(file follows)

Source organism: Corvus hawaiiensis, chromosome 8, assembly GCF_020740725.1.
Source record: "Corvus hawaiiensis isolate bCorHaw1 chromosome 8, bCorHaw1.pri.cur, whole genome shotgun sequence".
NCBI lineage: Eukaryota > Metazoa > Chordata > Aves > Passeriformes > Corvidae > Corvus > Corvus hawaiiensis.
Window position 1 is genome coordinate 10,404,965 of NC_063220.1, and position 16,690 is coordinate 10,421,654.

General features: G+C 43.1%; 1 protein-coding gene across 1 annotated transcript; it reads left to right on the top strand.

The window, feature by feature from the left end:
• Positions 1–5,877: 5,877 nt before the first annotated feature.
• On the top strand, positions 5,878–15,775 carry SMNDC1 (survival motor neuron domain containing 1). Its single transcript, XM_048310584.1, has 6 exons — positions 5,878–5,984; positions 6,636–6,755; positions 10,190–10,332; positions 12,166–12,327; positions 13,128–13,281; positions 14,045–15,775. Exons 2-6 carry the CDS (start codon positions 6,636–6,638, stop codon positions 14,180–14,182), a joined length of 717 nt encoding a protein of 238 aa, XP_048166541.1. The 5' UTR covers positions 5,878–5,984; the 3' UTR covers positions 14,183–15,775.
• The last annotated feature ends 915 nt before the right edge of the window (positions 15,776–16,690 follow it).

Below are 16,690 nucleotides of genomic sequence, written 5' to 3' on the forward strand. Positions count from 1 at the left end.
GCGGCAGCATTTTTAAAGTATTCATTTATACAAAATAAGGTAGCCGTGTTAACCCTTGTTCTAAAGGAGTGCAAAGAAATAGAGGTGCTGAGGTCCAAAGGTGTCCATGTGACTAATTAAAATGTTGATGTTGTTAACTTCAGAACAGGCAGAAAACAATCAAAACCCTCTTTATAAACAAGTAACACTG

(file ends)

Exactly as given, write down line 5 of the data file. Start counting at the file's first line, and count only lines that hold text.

General features: G+C 43.1%; 1 protein-coding gene across 1 annotated transcript; it reads left to right on the top strand.